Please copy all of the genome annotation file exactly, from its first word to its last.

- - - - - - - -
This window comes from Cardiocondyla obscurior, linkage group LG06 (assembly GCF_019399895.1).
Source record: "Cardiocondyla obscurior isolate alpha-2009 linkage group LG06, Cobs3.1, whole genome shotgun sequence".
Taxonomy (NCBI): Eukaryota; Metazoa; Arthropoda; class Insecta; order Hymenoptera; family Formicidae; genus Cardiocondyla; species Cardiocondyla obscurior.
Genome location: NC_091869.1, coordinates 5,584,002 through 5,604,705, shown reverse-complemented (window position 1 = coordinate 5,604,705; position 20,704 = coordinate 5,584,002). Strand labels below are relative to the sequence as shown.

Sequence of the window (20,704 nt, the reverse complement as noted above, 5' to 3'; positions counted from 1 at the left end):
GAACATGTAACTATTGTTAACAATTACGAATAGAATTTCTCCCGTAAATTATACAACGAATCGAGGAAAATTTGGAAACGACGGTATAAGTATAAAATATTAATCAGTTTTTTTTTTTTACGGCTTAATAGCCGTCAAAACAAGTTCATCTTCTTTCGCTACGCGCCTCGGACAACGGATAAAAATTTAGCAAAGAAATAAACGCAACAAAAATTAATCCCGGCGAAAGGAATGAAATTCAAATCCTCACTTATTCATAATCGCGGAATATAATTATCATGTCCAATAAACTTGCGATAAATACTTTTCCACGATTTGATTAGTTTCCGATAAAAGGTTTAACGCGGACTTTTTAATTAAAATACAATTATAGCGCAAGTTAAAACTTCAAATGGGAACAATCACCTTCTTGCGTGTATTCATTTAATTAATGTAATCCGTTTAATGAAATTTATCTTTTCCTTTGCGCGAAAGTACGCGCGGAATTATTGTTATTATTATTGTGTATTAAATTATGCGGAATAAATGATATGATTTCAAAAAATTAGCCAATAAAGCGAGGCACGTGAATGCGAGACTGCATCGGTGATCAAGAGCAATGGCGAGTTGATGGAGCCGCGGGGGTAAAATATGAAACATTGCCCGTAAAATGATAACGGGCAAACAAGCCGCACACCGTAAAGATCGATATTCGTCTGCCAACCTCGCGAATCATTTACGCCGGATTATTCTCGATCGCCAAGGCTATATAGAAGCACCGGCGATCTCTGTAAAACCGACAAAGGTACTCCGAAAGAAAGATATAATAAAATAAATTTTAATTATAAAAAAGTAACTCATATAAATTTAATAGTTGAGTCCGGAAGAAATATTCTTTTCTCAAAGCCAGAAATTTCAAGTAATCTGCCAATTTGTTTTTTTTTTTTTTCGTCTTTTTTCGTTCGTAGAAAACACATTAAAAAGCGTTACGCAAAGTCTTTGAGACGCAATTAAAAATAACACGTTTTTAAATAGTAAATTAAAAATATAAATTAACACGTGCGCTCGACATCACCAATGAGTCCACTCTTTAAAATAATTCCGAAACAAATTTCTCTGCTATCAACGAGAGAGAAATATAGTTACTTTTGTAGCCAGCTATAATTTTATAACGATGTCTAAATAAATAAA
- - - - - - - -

This window comes from Cardiocondyla obscurior, linkage group LG06 (assembly GCF_019399895.1).
Source record: "Cardiocondyla obscurior isolate alpha-2009 linkage group LG06, Cobs3.1, whole genome shotgun sequence".
Taxonomy (NCBI): Eukaryota; Metazoa; Arthropoda; class Insecta; order Hymenoptera; family Formicidae; genus Cardiocondyla; species Cardiocondyla obscurior.
Genome location: NC_091869.1, coordinates 5,584,002 through 5,604,705, shown reverse-complemented (window position 1 = coordinate 5,604,705; position 20,704 = coordinate 5,584,002). Strand labels below are relative to the sequence as shown.

Sequence of the window (20,704 nt, the reverse complement as noted above, 5' to 3'; positions counted from 1 at the left end):
GAACATGTAACTATTGTTAACAATTACGAATAGAATTTCTCCCGTAAATTATACAACGAATCGAGGAAAATTTGGAAACGACGGTATAAGTATAAAATATTAATCAGTTTTTTTTTTTTACGGCTTAATAGCCGTCAAAACAAGTTCATCTTCTTTCGCTACGCGCCTCGGACAACGGATAAAAATTTAGCAAAGAAATAAACGCAACAAAAATTAATCCCGGCGAAAGGAATGAAATTCAAATCCTCACTTATTCATAATCGCGGAATATAATTATCATGTCCAATAAACTTGCGATAAATACTTTTCCACGATTTGATTAGTTTCCGATAAAAGGTTTAACGCGGACTTTTTAATTAAAATACAATTATAGCGCAAGTTAAAACTTCAAATGGGAACAATCACCTTCTTGCGTGTATTCATTTAATTAATGTAATCCGTTTAATGAAATTTATCTTTTCCTTTGCGCGAAAGTACGCGCGGAATTATTGTTATTATTATTGTGTATTAAATTATGCGGAATAAATGATATGATTTCAAAAAATTAGCCAATAAAGCGAGGCACGTGAATGCGAGACTGCATCGGTGATCAAGAGCAATGGCGAGTTGATGGAGCCGCGGGGGTAAAATATGAAACATTGCCCGTAAAATGATAACGGGCAAACAAGCCGCACACCGTAAAGATCGATATTCGTCTGCCAACCTCGCGAATCATTTACGCCGGATTATTCTCGATCGCCAAGGCTATATAGAAGCACCGGCGATCTCTGTAAAACCGACAAAGGTACTCCGAAAGAAAGATATAATAAAATAAATTTTAATTATAAAAAAGTAACTCATATAAATTTAATAGTTGAGTCCGGAAGAAATATTCTTTTCTCAAAGCCAGAAATTTCAAGTAATCTGCCAATTTGTTTTTTTTTTTTTTCGTCTTTTTTCGTTCGTAGAAAACACATTAAAAAGCGTTACGCAAAGTCTTTGAGACGCAATTAAAAATAACACGTTTTTAAATAGTAAATTAAAAATATAAATTAACACGTGCGCTCGACATCACCAATGAGTCCACTCTTTAAAATAATTCCGAAACAAATTTCTCTGCTATCAACGAGAGAGAAATATAGTTACTTTTGTAGCCAGCTATAATTTTATAACGATGTCTAAATAAATAAA